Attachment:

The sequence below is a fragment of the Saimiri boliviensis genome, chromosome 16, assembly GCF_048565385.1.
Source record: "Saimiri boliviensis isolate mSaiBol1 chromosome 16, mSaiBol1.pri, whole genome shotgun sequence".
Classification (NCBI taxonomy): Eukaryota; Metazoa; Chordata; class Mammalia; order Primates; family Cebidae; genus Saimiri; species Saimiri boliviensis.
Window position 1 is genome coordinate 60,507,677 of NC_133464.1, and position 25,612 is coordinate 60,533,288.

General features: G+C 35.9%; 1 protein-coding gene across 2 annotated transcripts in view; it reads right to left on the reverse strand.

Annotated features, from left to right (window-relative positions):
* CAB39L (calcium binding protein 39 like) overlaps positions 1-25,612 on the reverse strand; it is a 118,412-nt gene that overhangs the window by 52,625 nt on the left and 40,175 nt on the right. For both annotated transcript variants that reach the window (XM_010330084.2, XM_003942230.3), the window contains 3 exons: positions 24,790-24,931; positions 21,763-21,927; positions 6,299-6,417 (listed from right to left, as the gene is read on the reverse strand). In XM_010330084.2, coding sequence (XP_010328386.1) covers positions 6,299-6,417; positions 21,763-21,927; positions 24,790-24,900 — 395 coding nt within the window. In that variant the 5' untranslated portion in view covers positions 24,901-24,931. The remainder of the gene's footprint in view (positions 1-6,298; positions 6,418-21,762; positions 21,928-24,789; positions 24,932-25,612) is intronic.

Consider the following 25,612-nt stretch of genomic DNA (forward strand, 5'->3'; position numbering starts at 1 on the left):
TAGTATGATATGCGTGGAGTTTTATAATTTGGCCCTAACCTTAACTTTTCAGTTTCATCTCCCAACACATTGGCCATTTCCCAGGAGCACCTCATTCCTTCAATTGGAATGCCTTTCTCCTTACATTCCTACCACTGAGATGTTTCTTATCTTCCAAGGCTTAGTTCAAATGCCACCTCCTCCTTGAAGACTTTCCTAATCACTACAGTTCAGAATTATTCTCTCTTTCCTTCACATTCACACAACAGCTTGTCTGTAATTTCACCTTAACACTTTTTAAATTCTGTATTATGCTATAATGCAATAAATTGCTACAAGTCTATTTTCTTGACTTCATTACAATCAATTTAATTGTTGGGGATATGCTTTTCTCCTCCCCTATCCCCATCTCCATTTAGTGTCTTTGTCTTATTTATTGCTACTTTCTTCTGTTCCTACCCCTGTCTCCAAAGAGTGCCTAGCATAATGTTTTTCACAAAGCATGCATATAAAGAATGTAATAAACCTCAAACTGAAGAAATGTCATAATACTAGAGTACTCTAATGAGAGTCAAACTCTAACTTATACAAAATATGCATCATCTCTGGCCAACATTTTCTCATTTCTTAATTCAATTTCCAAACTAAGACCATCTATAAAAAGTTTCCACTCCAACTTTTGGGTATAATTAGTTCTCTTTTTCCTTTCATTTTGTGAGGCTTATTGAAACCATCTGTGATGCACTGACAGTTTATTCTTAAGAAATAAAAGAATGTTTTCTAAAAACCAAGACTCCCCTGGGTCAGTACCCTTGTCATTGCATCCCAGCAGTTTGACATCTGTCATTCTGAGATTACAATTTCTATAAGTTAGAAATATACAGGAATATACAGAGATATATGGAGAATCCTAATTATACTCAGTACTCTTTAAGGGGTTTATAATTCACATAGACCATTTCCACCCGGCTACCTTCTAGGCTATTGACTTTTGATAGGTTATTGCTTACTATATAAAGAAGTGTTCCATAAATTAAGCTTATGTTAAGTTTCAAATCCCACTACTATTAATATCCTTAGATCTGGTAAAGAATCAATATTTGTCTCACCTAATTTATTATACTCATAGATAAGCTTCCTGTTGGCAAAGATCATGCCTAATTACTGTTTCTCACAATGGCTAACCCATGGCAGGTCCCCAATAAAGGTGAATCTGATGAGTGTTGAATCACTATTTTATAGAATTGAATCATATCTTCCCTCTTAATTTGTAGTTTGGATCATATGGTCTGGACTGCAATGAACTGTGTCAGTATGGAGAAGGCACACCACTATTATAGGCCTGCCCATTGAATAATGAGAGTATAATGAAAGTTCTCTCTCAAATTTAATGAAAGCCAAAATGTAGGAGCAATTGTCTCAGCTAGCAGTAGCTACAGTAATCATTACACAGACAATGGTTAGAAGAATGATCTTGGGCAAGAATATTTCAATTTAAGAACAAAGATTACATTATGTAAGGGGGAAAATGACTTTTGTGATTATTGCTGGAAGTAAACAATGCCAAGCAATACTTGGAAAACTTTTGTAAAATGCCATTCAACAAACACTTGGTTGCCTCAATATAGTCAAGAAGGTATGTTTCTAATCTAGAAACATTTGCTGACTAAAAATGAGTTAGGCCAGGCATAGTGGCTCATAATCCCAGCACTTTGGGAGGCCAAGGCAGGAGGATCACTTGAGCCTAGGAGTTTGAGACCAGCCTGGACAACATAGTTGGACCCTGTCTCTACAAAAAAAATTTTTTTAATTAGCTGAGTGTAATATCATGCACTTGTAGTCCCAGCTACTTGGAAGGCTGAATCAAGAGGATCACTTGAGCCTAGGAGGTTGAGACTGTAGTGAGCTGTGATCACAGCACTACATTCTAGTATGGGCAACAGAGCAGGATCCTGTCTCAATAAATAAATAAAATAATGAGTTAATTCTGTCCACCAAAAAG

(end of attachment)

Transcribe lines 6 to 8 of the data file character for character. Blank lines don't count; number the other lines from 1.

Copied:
Annotated features, from left to right (window-relative positions):
* CAB39L (calcium binding protein 39 like) overlaps positions 1-25,612 on the reverse strand; it is a 118,412-nt gene that overhangs the window by 52,625 nt on the left and 40,175 nt on the right. For both annotated transcript variants that reach the window (XM_010330084.2, XM_003942230.3), the window contains 3 exons: positions 24,790-24,931; positions 21,763-21,927; positions 6,299-6,417 (listed from right to left, as the gene is read on the reverse strand). In XM_010330084.2, coding sequence (XP_010328386.1) covers positions 6,299-6,417; positions 21,763-21,927; positions 24,790-24,900 — 395 coding nt within the window. In that variant the 5' untranslated portion in view covers positions 24,901-24,931. The remainder of the gene's footprint in view (positions 1-6,298; positions 6,418-21,762; positions 21,928-24,789; positions 24,932-25,612) is intronic.

Consider the following 25,612-nt stretch of genomic DNA (forward strand, 5'->3'; position numbering starts at 1 on the left):